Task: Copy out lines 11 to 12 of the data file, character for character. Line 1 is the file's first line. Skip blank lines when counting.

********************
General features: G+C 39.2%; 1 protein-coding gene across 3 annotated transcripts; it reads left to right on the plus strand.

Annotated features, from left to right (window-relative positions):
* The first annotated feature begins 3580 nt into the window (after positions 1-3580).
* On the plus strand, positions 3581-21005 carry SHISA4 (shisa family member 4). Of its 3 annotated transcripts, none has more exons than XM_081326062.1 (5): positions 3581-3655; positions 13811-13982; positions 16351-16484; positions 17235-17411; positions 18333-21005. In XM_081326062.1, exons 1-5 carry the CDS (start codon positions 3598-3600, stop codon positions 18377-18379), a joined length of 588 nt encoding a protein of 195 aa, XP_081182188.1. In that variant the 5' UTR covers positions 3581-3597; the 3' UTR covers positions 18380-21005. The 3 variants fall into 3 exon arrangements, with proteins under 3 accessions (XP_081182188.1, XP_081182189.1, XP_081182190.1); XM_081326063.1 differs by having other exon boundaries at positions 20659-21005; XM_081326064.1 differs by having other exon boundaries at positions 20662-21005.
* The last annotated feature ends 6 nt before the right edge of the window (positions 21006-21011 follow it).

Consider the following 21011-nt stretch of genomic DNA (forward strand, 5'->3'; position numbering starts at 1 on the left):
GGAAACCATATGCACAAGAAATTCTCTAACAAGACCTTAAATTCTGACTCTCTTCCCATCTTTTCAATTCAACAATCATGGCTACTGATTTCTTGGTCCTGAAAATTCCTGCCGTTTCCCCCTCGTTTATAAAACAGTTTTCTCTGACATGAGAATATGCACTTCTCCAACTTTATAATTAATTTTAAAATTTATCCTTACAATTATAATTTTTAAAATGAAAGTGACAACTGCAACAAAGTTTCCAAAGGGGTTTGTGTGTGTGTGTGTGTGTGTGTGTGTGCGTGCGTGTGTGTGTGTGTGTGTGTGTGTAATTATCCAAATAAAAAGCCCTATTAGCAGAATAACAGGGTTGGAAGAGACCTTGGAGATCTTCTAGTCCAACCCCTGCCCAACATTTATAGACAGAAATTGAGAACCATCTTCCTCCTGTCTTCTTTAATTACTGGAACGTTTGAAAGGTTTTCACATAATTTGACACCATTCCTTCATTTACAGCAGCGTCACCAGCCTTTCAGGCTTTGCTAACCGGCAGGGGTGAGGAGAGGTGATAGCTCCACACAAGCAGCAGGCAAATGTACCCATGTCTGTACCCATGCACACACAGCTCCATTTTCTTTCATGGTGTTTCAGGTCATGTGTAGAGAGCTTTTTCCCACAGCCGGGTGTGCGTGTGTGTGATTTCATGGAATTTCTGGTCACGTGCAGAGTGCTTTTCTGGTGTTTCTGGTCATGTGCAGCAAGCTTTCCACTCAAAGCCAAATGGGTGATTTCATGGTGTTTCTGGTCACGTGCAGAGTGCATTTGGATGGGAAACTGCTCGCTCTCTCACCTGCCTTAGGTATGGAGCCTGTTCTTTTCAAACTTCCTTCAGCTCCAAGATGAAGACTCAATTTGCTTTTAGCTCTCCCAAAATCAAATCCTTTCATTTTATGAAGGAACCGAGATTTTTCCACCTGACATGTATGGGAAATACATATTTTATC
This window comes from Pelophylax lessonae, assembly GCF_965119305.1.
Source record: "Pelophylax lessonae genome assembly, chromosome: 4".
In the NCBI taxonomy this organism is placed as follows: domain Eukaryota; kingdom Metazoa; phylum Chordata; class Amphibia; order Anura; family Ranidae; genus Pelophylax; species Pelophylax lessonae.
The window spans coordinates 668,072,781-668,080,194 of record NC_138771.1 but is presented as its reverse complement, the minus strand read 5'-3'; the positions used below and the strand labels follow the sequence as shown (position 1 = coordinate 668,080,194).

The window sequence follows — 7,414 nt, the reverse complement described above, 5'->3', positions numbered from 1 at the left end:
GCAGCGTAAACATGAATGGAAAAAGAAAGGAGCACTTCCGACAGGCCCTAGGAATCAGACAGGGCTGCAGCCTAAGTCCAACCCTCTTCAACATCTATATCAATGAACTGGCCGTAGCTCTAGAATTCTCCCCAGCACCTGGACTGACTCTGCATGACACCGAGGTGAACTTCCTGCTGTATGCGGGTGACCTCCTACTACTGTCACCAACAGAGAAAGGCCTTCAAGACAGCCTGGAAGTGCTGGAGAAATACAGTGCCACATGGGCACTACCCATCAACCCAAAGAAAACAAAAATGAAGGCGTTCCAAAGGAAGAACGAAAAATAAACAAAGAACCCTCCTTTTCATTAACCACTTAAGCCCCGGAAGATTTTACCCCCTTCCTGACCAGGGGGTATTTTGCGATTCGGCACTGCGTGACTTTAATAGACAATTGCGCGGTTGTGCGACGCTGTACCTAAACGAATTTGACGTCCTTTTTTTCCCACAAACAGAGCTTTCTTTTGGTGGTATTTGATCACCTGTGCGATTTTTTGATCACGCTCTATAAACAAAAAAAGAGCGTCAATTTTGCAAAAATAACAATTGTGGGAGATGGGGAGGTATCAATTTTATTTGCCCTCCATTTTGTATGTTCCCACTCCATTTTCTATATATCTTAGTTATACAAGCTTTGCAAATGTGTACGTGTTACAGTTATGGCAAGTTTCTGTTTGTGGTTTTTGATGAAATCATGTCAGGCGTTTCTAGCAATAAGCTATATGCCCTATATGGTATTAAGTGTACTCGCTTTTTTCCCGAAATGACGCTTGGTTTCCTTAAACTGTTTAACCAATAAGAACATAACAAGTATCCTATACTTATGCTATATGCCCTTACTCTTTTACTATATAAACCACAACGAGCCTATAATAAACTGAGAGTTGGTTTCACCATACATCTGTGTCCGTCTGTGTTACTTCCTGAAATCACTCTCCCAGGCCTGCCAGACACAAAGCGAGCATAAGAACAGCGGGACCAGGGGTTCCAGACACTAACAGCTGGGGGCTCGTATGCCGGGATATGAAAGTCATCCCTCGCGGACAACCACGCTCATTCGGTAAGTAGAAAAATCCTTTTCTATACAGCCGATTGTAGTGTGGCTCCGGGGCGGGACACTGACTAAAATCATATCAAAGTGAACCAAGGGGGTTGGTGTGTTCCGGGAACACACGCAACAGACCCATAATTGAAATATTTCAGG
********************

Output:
The window spans coordinates 668,072,781-668,080,194 of record NC_138771.1 but is presented as its reverse complement, the minus strand read 5'-3'; the positions used below and the strand labels follow the sequence as shown (position 1 = coordinate 668,080,194).

The window sequence follows — 7,414 nt, the reverse complement described above, 5'->3', positions numbered from 1 at the left end: